Are Prison Law Libraries Set Up to Fail?

by Jeffrey Isabell-Taylor
New Haven, MI

Prison law libraries are the last line of defense for those appealing convictions. Usually incarcerated individuals rely on these libraries as the only way to seek justice and gain their freedom.

However, here in Michigan, we are given restrictions and limitations that effectively turn our law libraries into a bad joke. We are restricted to no more than 4 hours per week. All material is on the computer, but no class on the use of the program, Lexis Nexis, is offered. We are also told that if we have a GED or diploma, we are too smart to qualify for legal writer assistance. As a result, we have no choice but to go through it by ourselves.

The version of Lexis Nexis that Michigan uses gives us access to court rules as case law rulings, but has a vital flaw. We do not have access to a brief bank, like the legal writers do. Every motion someone tries to write is like reinventing the wheel. Why is that?
The answer is not “security” because the inmates who are legal writers have access. The answer is not cost, because it would only require one or two computers dedicated to a brief bank and the Prisoners Benefit Fund, money donated by prisoners, would pay for it.
So why does the department of Corrections not offer basic training or a brief bank? The answer is simple: they don’t have to. It is not their problem. However, not having these things sets prisoners up to fail. Very few prisoners, if any, come to prison with legal knowledge. We don’t qualify for legal writer help. We are told, “here is a law library. If you want your freedom, figure it out.” How fair is that? How is that justice? Most people get frustrated and quit. That is not right either. Is this the best we can do? Is this how you would want your loved one to be treated?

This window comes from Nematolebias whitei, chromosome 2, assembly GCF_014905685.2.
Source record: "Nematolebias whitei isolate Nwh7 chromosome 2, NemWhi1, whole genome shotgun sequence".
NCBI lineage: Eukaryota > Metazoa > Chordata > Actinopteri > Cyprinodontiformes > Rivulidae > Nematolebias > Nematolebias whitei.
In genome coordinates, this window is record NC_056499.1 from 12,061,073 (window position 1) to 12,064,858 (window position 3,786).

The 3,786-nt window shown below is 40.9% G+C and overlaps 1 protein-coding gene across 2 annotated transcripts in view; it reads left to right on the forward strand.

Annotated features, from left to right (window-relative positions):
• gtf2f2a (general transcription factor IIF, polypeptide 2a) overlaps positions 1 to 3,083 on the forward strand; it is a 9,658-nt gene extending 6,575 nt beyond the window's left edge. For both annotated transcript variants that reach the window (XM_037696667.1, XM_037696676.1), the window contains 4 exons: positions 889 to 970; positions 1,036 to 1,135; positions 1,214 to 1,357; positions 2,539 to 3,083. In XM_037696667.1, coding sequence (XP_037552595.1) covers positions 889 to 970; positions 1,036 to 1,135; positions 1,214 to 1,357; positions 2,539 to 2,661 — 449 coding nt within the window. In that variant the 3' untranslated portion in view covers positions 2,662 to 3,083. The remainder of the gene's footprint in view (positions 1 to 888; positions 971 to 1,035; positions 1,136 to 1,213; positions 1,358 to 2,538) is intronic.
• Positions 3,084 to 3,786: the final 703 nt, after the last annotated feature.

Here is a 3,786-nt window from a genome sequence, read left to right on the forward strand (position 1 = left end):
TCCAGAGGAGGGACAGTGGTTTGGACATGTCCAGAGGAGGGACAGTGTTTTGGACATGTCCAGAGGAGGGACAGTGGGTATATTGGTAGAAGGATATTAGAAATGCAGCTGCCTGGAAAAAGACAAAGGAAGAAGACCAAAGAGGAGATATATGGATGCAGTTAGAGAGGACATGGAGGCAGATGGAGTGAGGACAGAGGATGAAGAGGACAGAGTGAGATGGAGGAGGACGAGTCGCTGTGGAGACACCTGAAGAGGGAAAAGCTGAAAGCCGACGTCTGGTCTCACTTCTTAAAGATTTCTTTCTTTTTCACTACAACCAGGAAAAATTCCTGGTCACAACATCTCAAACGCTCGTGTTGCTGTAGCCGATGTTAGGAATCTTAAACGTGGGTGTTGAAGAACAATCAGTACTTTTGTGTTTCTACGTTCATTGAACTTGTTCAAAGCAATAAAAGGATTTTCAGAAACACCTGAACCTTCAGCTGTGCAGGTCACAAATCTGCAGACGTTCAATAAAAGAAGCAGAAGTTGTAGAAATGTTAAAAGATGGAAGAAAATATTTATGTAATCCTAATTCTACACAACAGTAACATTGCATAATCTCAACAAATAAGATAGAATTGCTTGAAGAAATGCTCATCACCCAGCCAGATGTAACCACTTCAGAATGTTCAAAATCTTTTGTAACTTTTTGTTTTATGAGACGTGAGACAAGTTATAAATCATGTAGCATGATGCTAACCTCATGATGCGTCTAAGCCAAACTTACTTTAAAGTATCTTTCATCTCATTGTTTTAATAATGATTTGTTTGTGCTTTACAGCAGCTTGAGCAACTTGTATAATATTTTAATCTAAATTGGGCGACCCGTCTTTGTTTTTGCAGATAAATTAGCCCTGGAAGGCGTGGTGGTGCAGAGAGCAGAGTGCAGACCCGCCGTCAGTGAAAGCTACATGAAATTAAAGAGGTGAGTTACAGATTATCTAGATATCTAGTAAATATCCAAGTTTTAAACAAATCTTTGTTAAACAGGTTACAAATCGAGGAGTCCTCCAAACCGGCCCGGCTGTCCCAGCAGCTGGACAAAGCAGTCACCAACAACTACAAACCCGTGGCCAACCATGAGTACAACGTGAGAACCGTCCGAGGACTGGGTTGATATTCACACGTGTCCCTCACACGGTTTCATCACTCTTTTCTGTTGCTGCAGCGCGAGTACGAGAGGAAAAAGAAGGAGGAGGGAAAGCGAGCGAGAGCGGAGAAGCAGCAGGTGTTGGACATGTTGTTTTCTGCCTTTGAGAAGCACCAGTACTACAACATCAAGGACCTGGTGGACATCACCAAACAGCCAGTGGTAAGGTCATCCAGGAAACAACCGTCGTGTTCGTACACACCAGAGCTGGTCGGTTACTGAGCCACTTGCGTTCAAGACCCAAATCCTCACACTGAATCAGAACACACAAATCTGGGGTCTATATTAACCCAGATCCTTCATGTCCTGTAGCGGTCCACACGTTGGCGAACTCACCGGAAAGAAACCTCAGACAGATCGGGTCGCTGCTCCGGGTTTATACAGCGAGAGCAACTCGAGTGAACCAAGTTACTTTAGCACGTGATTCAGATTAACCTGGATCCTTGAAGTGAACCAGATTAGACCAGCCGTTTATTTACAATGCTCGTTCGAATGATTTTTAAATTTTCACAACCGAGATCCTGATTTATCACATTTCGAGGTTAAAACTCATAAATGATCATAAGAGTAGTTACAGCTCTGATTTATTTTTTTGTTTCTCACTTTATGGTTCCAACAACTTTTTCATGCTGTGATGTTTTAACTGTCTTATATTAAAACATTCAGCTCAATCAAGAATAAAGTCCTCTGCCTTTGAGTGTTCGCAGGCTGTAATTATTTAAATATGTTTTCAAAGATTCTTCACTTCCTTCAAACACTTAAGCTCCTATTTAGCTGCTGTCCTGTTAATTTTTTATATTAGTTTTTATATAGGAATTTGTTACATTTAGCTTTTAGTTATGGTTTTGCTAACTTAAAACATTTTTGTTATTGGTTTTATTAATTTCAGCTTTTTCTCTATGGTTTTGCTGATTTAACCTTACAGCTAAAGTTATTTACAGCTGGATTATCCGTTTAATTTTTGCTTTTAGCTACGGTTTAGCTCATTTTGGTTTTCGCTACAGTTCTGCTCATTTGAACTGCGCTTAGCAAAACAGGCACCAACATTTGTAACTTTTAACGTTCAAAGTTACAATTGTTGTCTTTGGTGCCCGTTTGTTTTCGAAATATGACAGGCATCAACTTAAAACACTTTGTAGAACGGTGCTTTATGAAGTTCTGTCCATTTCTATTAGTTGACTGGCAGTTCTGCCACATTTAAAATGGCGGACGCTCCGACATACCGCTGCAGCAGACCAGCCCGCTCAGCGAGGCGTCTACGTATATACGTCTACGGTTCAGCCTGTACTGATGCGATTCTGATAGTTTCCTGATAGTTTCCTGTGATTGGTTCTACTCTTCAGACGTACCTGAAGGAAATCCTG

So, what can be done? One thing is to have law schools partner with prisoners to form a committee including both “inside” and “outside” individuals to educate everyone on what would make an effective law library. I know for me, a brief bank would be very helpful. If you’re researching a case and you see where someone received a favorable outcome, why would you not want to see the motions that accompany the judgment? What case law did they use? How did they form their argument?

Though this is beyond a brief bank, there are other things we can do to make law libraries more effective. Another way is to hold classes to teach people how to use Lexis Nexis or Westlaw. There could be a paralegal program with volunteers from local law schools. Possibly some form of mentorship program for those interested in continuing in the law profession upon their release, like myself. We could even have “inside” chapters of the National Lawyers Guild. These are but a few of the ideas I have had, but I am sure there are many others.

I believe that working together and getting involved is the only way we will see change. That is why I recently submitted my nomination for the “inside” Jailhouse lawyer VP of the National Executive Committee. That is why I am currently enrolled in the Blackstone Career Institute paralegal program. And that is why I am writing to you today.

Will you work with me to make this legal system of ours fair and just? Or will you be like the corrections department and say, “Oh, that is someone else’s problem”? Every little bit helps. Simply by telling someone else about this is a start. Small conversations lead to larger discussions which leads to action and change. It all starts with us. Thank you in advance for your thoughts and effort. ■